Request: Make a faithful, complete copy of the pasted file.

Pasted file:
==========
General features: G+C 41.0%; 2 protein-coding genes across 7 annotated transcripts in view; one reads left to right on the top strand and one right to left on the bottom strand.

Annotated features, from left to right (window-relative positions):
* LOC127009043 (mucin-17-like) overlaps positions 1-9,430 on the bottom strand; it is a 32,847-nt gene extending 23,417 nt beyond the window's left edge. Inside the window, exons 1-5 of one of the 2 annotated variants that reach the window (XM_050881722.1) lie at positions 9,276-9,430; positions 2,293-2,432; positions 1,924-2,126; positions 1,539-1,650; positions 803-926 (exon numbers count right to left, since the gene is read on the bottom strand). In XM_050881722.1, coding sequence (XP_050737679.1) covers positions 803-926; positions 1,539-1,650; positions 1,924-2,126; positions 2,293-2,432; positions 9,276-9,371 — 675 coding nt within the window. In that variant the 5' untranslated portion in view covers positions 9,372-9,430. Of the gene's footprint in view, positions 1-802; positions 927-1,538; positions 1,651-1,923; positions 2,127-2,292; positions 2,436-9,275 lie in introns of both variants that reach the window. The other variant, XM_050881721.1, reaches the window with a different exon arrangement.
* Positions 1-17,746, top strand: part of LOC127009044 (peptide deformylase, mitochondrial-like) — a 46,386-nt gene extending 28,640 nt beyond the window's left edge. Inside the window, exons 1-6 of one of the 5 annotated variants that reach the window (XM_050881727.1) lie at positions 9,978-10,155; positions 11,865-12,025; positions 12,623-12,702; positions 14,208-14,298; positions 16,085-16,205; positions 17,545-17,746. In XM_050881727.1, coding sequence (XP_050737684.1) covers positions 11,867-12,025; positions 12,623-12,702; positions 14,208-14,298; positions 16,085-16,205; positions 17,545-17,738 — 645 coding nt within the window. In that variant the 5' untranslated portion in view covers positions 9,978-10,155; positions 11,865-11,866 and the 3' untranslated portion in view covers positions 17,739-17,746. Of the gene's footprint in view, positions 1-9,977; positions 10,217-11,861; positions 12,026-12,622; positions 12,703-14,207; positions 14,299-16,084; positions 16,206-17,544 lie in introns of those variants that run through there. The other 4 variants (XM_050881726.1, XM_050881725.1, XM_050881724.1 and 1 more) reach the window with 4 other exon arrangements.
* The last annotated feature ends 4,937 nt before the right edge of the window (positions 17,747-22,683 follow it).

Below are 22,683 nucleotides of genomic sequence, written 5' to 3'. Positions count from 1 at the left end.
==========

General features: G+C 41.0%; 2 protein-coding genes across 7 annotated transcripts in view; one reads left to right on the top strand and one right to left on the bottom strand.

Annotated features, from left to right (window-relative positions):
* LOC127009043 (mucin-17-like) overlaps positions 1-9,430 on the bottom strand; it is a 32,847-nt gene extending 23,417 nt beyond the window's left edge. Inside the window, exons 1-5 of one of the 2 annotated variants that reach the window (XM_050881722.1) lie at positions 9,276-9,430; positions 2,293-2,432; positions 1,924-2,126; positions 1,539-1,650; positions 803-926 (exon numbers count right to left, since the gene is read on the bottom strand). In XM_050881722.1, coding sequence (XP_050737679.1) covers positions 803-926; positions 1,539-1,650; positions 1,924-2,126; positions 2,293-2,432; positions 9,276-9,371 — 675 coding nt within the window. In that variant the 5' untranslated portion in view covers positions 9,372-9,430. Of the gene's footprint in view, positions 1-802; positions 927-1,538; positions 1,651-1,923; positions 2,127-2,292; positions 2,436-9,275 lie in introns of both variants that reach the window. The other variant, XM_050881721.1, reaches the window with a different exon arrangement.
* Positions 1-17,746, top strand: part of LOC127009044 (peptide deformylase, mitochondrial-like) — a 46,386-nt gene extending 28,640 nt beyond the window's left edge. Inside the window, exons 1-6 of one of the 5 annotated variants that reach the window (XM_050881727.1) lie at positions 9,978-10,155; positions 11,865-12,025; positions 12,623-12,702; positions 14,208-14,298; positions 16,085-16,205; positions 17,545-17,746. In XM_050881727.1, coding sequence (XP_050737684.1) covers positions 11,867-12,025; positions 12,623-12,702; positions 14,208-14,298; positions 16,085-16,205; positions 17,545-17,738 — 645 coding nt within the window. In that variant the 5' untranslated portion in view covers positions 9,978-10,155; positions 11,865-11,866 and the 3' untranslated portion in view covers positions 17,739-17,746. Of the gene's footprint in view, positions 1-9,977; positions 10,217-11,861; positions 12,026-12,622; positions 12,703-14,207; positions 14,299-16,084; positions 16,206-17,544 lie in introns of those variants that run through there. The other 4 variants (XM_050881726.1, XM_050881725.1, XM_050881724.1 and 1 more) reach the window with 4 other exon arrangements.
* The last annotated feature ends 4,937 nt before the right edge of the window (positions 17,747-22,683 follow it).

Below are 22,683 nucleotides of genomic sequence, written 5' to 3'. Positions count from 1 at the left end.